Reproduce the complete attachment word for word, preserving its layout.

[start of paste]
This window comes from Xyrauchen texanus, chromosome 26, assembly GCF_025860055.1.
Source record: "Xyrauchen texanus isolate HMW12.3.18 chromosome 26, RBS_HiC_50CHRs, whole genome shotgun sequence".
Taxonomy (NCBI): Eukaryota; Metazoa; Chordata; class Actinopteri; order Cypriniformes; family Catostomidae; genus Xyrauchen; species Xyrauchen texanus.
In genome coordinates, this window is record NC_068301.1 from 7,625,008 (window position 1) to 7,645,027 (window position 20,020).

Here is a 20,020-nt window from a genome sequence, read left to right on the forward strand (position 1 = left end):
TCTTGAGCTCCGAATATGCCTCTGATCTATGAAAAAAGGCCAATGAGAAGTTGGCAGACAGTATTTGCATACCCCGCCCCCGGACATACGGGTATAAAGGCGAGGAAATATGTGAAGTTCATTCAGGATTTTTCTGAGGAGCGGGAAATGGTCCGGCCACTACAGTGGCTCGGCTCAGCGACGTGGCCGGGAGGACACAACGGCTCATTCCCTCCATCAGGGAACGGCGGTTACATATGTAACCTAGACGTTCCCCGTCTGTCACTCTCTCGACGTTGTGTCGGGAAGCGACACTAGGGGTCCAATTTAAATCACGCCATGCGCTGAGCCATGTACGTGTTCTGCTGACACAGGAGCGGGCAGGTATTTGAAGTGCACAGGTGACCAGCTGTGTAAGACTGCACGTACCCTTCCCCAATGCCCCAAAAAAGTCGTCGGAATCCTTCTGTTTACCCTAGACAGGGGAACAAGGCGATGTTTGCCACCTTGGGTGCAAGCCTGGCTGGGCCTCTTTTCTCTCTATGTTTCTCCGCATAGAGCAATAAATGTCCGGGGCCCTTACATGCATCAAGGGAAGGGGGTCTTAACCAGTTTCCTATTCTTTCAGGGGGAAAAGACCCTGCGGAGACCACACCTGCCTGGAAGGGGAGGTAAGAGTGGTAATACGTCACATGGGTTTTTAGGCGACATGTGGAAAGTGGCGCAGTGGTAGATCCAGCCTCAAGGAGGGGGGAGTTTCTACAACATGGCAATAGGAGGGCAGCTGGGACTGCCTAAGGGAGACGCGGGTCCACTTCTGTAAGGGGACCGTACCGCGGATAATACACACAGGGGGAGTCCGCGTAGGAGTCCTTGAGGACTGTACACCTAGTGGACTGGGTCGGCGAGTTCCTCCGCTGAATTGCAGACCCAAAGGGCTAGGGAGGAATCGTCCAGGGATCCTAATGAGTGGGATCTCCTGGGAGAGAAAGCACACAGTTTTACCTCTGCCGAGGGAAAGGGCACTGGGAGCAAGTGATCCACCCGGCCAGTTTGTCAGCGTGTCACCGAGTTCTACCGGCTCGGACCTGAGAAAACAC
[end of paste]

This window comes from Xyrauchen texanus, chromosome 26, assembly GCF_025860055.1.
Source record: "Xyrauchen texanus isolate HMW12.3.18 chromosome 26, RBS_HiC_50CHRs, whole genome shotgun sequence".
Taxonomy (NCBI): Eukaryota; Metazoa; Chordata; class Actinopteri; order Cypriniformes; family Catostomidae; genus Xyrauchen; species Xyrauchen texanus.
In genome coordinates, this window is record NC_068301.1 from 7,625,008 (window position 1) to 7,645,027 (window position 20,020).

Here is a 20,020-nt window from a genome sequence, read left to right on the forward strand (position 1 = left end):
TCTTGAGCTCCGAATATGCCTCTGATCTATGAAAAAAGGCCAATGAGAAGTTGGCAGACAGTATTTGCATACCCCGCCCCCGGACATACGGGTATAAAGGCGAGGAAATATGTGAAGTTCATTCAGGATTTTTCTGAGGAGCGGGAAATGGTCCGGCCACTACAGTGGCTCGGCTCAGCGACGTGGCCGGGAGGACACAACGGCTCATTCCCTCCATCAGGGAACGGCGGTTACATATGTAACCTAGACGTTCCCCGTCTGTCACTCTCTCGACGTTGTGTCGGGAAGCGACACTAGGGGTCCAATTTAAATCACGCCATGCGCTGAGCCATGTACGTGTTCTGCTGACACAGGAGCGGGCAGGTATTTGAAGTGCACAGGTGACCAGCTGTGTAAGACTGCACGTACCCTTCCCCAATGCCCCAAAAAAGTCGTCGGAATCCTTCTGTTTACCCTAGACAGGGGAACAAGGCGATGTTTGCCACCTTGGGTGCAAGCCTGGCTGGGCCTCTTTTCTCTCTATGTTTCTCCGCATAGAGCAATAAATGTCCGGGGCCCTTACATGCATCAAGGGAAGGGGGTCTTAACCAGTTTCCTATTCTTTCAGGGGGAAAAGACCCTGCGGAGACCACACCTGCCTGGAAGGGGAGGTAAGAGTGGTAATACGTCACATGGGTTTTTAGGCGACATGTGGAAAGTGGCGCAGTGGTAGATCCAGCCTCAAGGAGGGGGGAGTTTCTACAACATGGCAATAGGAGGGCAGCTGGGACTGCCTAAGGGAGACGCGGGTCCACTTCTGTAAGGGGACCGTACCGCGGATAATACACACAGGGGGAGTCCGCGTAGGAGTCCTTGAGGACTGTACACCTAGTGGACTGGGTCGGCGAGTTCCTCCGCTGAATTGCAGACCCAAAGGGCTAGGGAGGAATCGTCCAGGGATCCTAATGAGTGGGATCTCCTGGGAGAGAAAGCACACAGTTTTACCTCTGCCGAGGGAAAGGGCACTGGGAGCAAGTGATCCACCCGGCCAGTTTGTCAGCGTGTCACCGAGTTCTACCGGCTCGGACCTGAGAAAACAC